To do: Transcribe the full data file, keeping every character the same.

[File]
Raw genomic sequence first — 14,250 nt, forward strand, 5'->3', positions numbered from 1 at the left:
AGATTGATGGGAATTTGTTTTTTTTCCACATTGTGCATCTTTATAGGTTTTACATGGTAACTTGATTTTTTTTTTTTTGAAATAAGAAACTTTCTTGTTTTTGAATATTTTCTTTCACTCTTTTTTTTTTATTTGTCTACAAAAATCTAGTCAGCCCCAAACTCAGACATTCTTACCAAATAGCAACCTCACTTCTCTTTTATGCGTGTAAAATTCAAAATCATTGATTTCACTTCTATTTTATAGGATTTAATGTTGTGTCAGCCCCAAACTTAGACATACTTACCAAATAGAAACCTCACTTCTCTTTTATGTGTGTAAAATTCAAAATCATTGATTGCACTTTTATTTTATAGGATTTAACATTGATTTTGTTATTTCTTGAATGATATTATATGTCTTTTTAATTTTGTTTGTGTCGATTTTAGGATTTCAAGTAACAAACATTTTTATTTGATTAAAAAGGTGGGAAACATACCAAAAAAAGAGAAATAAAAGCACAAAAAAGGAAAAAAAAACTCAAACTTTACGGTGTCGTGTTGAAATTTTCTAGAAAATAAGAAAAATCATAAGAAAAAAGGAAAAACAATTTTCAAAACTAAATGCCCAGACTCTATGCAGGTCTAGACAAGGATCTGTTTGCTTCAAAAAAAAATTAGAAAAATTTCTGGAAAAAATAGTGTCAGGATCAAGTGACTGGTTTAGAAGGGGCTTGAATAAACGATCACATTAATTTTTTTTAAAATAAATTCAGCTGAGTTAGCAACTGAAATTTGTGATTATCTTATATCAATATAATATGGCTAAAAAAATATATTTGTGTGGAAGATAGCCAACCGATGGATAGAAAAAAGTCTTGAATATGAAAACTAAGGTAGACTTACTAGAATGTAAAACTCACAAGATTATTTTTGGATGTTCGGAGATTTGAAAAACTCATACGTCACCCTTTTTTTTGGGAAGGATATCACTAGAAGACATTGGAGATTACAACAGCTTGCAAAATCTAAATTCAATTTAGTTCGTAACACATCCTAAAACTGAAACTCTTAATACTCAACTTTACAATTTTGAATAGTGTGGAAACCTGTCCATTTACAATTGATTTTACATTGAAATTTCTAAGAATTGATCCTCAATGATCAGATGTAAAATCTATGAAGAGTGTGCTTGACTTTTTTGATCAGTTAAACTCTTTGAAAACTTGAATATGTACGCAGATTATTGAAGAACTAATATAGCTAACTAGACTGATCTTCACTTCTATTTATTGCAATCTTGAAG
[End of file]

Raw genomic sequence first — 14,250 nt, forward strand, 5'->3', positions numbered from 1 at the left:
AGATTGATGGGAATTTGTTTTTTTTCCACATTGTGCATCTTTATAGGTTTTACATGGTAACTTGATTTTTTTTTTTTTGAAATAAGAAACTTTCTTGTTTTTGAATATTTTCTTTCACTCTTTTTTTTTTATTTGTCTACAAAAATCTAGTCAGCCCCAAACTCAGACATTCTTACCAAATAGCAACCTCACTTCTCTTTTATGCGTGTAAAATTCAAAATCATTGATTTCACTTCTATTTTATAGGATTTAATGTTGTGTCAGCCCCAAACTTAGACATACTTACCAAATAGAAACCTCACTTCTCTTTTATGTGTGTAAAATTCAAAATCATTGATTGCACTTTTATTTTATAGGATTTAACATTGATTTTGTTATTTCTTGAATGATATTATATGTCTTTTTAATTTTGTTTGTGTCGATTTTAGGATTTCAAGTAACAAACATTTTTATTTGATTAAAAAGGTGGGAAACATACCAAAAAAAGAGAAATAAAAGCACAAAAAAGGAAAAAAAAACTCAAACTTTACGGTGTCGTGTTGAAATTTTCTAGAAAATAAGAAAAATCATAAGAAAAAAGGAAAAACAATTTTCAAAACTAAATGCCCAGACTCTATGCAGGTCTAGACAAGGATCTGTTTGCTTCAAAAAAAAATTAGAAAAATTTCTGGAAAAAATAGTGTCAGGATCAAGTGACTGGTTTAGAAGGGGCTTGAATAAACGATCACATTAATTTTTTTTAAAATAAATTCAGCTGAGTTAGCAACTGAAATTTGTGATTATCTTATATCAATATAATATGGCTAAAAAAATATATTTGTGTGGAAGATAGCCAACCGATGGATAGAAAAAAGTCTTGAATATGAAAACTAAGGTAGACTTACTAGAATGTAAAACTCACAAGATTATTTTTGGATGTTCGGAGATTTGAAAAACTCATACGTCACCCTTTTTTTTGGGAAGGATATCACTAGAAGACATTGGAGATTACAACAGCTTGCAAAATCTAAATTCAATTTAGTTCGTAACACATCCTAAAACTGAAACTCTTAATACTCAACTTTACAATTTTGAATAGTGTGGAAACCTGTCCATTTACAATTGATTTTACATTGAAATTTCTAAGAATTGATCCTCAATGATCAGATGTAAAATCTATGAAGAGTGTGCTTGACTTTTTTGATCAGTTAAACTCTTTGAAAACTTGAATATGTACGCAGATTATTGAAGAACTAATATAGCTAACTAGACTGATCTTCACTTCTATTTATTGCAATCTTGAAG